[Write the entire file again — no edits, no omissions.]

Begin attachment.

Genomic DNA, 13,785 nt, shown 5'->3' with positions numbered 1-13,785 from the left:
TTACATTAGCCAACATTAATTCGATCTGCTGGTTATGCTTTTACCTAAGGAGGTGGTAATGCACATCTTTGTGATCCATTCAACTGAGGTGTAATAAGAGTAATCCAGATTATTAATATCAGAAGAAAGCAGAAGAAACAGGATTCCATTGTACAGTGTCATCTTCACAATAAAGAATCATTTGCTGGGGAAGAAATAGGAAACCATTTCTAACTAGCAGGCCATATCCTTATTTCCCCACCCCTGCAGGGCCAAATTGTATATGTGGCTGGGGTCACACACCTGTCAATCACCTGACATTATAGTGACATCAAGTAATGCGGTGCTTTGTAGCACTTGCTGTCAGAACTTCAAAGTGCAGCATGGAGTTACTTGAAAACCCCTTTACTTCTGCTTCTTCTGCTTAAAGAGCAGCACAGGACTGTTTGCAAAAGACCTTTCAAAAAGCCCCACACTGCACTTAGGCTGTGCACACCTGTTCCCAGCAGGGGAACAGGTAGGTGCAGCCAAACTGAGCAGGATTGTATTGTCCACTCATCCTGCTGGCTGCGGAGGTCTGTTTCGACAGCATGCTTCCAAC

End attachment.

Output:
Genomic DNA, 13,785 nt, shown 5'->3' with positions numbered 1-13,785 from the left:
TTACATTAGCCAACATTAATTCGATCTGCTGGTTATGCTTTTACCTAAGGAGGTGGTAATGCACATCTTTGTGATCCATTCAACTGAGGTGTAATAAGAGTAATCCAGATTATTAATATCAGAAGAAAGCAGAAGAAACAGGATTCCATTGTACAGTGTCATCTTCACAATAAAGAATCATTTGCTGGGGAAGAAATAGGAAACCATTTCTAACTAGCAGGCCATATCCTTATTTCCCCACCCCTGCAGGGCCAAATTGTATATGTGGCTGGGGTCACACACCTGTCAATCACCTGACATTATAGTGACATCAAGTAATGCGGTGCTTTGTAGCACTTGCTGTCAGAACTTCAAAGTGCAGCATGGAGTTACTTGAAAACCCCTTTACTTCTGCTTCTTCTGCTTAAAGAGCAGCACAGGACTGTTTGCAAAAGACCTTTCAAAAAGCCCCACACTGCACTTAGGCTGTGCACACCTGTTCCCAGCAGGGGAACAGGTAGGTGCAGCCAAACTGAGCAGGATTGTATTGTCCACTCATCCTGCTGGCTGCGGAGGTCTGTTTCGACAGCATGCTTCCAAC